I'd been reading about the now-discontinued Smith & Wesson 442 and its relatives (622, 2013, 2206) in one of my favorite rimfire forums, and that encouraged me to go looking for one. After a few weeks of searching I managed to find a relatively inexpensive 422 with fixed sights.
The various versions of this pistol could be had with aluminum, steel, or stainless steel frames, with 4" or 6" barrels, and with fixed or adjustable sights. The 422 is one of the least expensive variants, with an aluminum frame and fixed sights. That would seem to relegate it to the role of inexpensive plinker, but that isn't actually the case- as we'll see shortly.
The muzzle reveals an interesting detail of the construction of the 422: A threaded barrel held in place by a nut:
This system of attachment holds the barrel in tension, which is a good way to achieve accuracy in a short, light, barrel. The Dan Wesson revolvers made in the 80s used this system, and my Dan Wesson .44 was one of the most accurate center fire revolvers I've owned. It has a secondary benefit as well: Threaded adapters that replace the barrel nut are available from a few gunsmiths and class III dealers that allow a silencer to be attached.
Pulling back on the slide (which locks open on an empty magazine) we see what looks like the breech opening on top of the gun- but a close look indicates that's not the case:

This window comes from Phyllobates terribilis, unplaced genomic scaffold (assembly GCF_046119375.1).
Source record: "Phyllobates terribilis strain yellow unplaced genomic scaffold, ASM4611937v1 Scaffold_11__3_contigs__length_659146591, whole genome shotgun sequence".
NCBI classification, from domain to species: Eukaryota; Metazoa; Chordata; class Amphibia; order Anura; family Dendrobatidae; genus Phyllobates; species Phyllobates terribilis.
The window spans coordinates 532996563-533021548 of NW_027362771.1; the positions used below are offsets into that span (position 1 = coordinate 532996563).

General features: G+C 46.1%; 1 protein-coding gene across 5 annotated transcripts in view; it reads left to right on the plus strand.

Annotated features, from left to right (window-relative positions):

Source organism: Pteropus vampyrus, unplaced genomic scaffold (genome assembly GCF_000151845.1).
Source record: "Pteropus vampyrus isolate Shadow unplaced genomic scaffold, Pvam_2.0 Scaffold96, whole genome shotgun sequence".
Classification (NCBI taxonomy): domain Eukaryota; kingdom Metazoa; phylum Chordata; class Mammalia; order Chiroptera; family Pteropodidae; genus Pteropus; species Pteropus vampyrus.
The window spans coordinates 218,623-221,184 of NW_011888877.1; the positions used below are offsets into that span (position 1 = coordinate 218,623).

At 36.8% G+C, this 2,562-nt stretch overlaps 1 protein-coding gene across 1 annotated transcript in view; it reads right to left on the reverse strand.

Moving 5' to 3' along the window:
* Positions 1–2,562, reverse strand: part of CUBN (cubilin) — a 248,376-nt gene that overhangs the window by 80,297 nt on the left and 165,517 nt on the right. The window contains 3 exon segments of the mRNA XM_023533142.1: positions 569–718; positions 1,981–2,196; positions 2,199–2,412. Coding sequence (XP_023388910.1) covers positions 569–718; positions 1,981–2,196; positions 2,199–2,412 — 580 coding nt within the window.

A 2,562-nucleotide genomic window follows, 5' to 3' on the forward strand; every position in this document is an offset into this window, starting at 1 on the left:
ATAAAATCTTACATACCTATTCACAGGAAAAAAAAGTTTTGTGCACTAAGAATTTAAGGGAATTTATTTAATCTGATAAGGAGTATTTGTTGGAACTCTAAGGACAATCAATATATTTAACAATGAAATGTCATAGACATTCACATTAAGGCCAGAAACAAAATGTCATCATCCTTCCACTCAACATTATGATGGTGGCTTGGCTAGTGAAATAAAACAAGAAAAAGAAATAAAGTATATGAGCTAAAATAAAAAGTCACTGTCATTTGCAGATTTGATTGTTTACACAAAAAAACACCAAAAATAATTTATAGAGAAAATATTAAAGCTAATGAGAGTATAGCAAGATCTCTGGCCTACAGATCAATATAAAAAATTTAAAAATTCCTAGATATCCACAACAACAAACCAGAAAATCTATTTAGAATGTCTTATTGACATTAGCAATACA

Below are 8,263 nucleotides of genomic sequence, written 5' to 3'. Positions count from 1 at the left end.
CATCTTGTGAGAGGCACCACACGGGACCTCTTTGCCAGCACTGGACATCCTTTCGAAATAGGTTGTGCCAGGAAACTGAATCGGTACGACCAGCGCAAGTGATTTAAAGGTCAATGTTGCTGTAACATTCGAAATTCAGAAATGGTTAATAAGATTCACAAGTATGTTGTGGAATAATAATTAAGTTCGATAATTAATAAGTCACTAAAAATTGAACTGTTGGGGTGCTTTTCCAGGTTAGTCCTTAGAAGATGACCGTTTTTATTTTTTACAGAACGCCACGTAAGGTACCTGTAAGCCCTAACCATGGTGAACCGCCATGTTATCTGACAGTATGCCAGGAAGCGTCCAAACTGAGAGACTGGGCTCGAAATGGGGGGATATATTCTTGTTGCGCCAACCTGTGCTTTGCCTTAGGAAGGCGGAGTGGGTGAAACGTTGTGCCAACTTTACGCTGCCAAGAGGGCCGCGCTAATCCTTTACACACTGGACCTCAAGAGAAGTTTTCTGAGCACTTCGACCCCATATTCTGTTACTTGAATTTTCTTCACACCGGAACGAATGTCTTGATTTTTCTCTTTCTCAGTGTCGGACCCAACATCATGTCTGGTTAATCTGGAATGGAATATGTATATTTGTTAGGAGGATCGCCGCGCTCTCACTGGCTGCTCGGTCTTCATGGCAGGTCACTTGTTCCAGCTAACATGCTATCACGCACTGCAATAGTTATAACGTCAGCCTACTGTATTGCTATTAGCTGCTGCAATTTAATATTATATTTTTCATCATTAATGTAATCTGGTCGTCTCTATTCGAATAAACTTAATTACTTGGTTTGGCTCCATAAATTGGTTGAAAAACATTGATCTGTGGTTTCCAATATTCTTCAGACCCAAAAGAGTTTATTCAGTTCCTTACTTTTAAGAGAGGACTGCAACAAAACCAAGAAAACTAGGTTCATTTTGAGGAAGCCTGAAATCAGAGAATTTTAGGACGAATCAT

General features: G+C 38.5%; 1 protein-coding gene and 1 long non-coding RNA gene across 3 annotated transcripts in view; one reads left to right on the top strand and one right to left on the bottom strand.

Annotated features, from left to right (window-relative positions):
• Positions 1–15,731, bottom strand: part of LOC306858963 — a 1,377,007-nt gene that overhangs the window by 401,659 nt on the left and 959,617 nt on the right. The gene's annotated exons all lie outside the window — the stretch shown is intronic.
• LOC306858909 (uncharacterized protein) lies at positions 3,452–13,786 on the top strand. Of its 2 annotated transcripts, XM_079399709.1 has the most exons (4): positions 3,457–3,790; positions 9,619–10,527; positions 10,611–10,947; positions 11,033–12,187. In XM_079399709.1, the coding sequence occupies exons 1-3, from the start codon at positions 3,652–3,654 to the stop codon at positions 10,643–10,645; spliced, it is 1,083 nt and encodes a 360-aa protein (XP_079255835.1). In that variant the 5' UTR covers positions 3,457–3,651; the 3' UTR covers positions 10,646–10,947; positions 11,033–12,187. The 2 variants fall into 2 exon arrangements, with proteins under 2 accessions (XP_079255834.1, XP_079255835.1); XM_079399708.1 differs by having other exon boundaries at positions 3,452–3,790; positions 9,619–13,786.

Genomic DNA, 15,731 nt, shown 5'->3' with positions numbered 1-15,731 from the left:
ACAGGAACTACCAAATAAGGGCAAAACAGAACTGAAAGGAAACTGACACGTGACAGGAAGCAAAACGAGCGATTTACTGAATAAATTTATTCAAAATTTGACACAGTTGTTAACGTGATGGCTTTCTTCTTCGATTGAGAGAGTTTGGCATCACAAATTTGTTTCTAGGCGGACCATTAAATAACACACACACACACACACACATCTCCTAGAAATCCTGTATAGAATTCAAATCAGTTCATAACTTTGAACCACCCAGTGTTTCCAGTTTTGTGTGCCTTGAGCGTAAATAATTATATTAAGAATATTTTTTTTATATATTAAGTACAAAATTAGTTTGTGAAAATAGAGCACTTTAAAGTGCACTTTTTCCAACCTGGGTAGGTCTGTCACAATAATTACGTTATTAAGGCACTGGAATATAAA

This can be a bit puzzling to first time 422 handlers until they remember that the magazine is located in the grip, and look there:
Note that the barrel is located very low in the receiver- just above the trigger, in fact. That's a common characteristic of high end target pistols and it produces straight-line recoil and minimizes barrel lift, something thats very important in timed and rapid fire stages, when you're trying to get back on target as soon as possible after each shot. It also minimizes the perception of recoil.
A lot of people don't like the magazine release, which is right smack in the middle of the grip frame:
I like it. I found it easy to release, and not at all prone to accidental release.
Those familiar with the S&W 41 may note a strong resemblance, and that's because design of the 422 and related guns is a simplified version of S&W's high-end Model 41 target pistol, with lighter materials and a nonadjustable trigger. The similarity is such that the 422 takes exactly the same magazines as the 41, which means there are plenty of new and used magazines available.
Being mainly aluminum, the 422 is pretty lightweight- the 6" version weighs only 23.5 ounces, compared to the 42 ounces of a Ruger Mk-III Target- and you'd think that would mean it's not as accurate or easy to shoot as a heavier gun. That may be true, but this is very easy to shoot, and very accurate gun all things considered. I took it to my club and set up a few targets at 50'. My first two shots went right where I was aiming:
That's lot better than I usually shoot, and that's with iron sights. The fixed sights were dead on at 50' and I'm guessing that should be pretty close at 25 yards. Back in the 1950s you could probably have been a competitive shooter with this gun. I'd been thinking about mounting a dot sight, but I think I'm going to leave it exactly as is. Given the light weight and great accuracy, it's a great gun to pack afield. Of course now that my appetite has been whetted for these guns I'm looking for more variations, starting with an adjustable sight 2206, and maybe even a Model 41.